While I may have learnt much about “the way of the world” from university life, I can’t say I learnt much from my degree except how to be guiltlessly idle. By virtue of a moderate intelligence (a virtue which can easily become a vice), it never took me longer than a few days to research and write a decent essay. The remaining weeks were then holidays, though distinctly lacking in luxury. I once had a conversation with one of my tutors regarding the difficulty of a degree, and we both concluded that a diligent student could do all three years work in three months and still expect a good grade. I may well have done even less than that. In my self-destructive final year I decided I wanted to fail and so neglected to write my dissertation. I should have failed my degree because of this, but instead the university offered me a “compensatory pass.” I had not written one of the 10,000 words required and yet I still passed. In the modern marketised university, no one is allowed to fail—though most students at my university evidently should have. Eventually I wrote the wretched thing anyway, mostly to improve my grade, but also to prove a point. I was angry that I was not even allowed to fail. The idler is quite a selfish creature who likes to be able to do whatever he wants, and that includes failing.
As you can doubtless tell I am prone to indolence, a problem which may well have been fixed sooner had I gone straight into work. I recall a perceptive teacher at school who would frequently criticise me for being a “minimalist” —that is, I did just enough to avoid detention and nothing more. I could usually be found, along with a few fellow idlers, completing my homework in the corridor before a lesson. And when I got to university I was overjoyed that I could not only neglect preparation for seminars, but even avoid seminars themselves without facing any disciplinary action. It was an idler’s paradise: economic security, almost no labour, and seemingly boundless freedom. Of course, this apparent paradise was rather lacking in happiness or fulfilment.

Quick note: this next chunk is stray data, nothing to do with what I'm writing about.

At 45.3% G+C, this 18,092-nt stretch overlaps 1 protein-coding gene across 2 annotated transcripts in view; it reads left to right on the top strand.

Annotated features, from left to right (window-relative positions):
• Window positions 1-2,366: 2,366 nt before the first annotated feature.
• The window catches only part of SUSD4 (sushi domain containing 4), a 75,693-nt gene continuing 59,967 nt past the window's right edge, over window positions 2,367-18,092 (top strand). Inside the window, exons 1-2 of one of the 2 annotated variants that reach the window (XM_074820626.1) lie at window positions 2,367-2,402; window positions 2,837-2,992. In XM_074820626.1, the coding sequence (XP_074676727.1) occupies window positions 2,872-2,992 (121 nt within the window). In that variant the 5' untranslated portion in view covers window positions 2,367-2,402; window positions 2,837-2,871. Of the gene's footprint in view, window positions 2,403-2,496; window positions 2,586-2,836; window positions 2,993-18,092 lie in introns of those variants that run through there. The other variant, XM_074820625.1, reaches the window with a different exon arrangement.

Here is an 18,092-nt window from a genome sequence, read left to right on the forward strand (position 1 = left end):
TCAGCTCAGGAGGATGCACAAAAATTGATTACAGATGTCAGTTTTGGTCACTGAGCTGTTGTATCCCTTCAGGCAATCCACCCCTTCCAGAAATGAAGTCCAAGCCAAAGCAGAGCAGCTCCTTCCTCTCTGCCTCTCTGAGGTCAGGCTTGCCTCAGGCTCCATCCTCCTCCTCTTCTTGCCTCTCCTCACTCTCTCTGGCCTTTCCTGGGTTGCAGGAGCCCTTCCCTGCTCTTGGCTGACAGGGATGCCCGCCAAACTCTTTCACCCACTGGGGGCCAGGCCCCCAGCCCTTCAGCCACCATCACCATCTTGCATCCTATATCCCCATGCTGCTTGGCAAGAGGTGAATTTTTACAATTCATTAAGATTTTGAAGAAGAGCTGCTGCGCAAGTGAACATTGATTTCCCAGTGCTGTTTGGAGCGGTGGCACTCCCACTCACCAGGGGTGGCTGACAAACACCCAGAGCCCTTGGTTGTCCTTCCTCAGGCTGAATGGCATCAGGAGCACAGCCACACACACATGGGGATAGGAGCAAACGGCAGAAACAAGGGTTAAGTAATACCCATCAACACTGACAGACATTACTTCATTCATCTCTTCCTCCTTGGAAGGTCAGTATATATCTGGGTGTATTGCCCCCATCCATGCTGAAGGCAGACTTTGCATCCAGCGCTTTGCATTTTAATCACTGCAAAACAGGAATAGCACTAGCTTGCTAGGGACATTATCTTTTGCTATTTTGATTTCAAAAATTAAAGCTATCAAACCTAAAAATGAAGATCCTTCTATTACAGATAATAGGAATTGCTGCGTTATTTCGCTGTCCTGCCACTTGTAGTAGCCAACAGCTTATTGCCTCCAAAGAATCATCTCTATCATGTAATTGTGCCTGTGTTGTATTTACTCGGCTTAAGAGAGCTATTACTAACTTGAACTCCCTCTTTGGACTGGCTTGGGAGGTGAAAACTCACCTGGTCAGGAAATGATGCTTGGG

In recent years my guide for idleness has been Samuel Johnson, who penned a series of essays titled “The Idler” (“written as hastily as an ordinary letter,” according to Boswell—which is to be expected for an idler). In many ways he is the de facto patron saint of the idle and the melancholy (for the two tend to overlap). His first Idler essay reads like a tongue-in-cheek manifesto: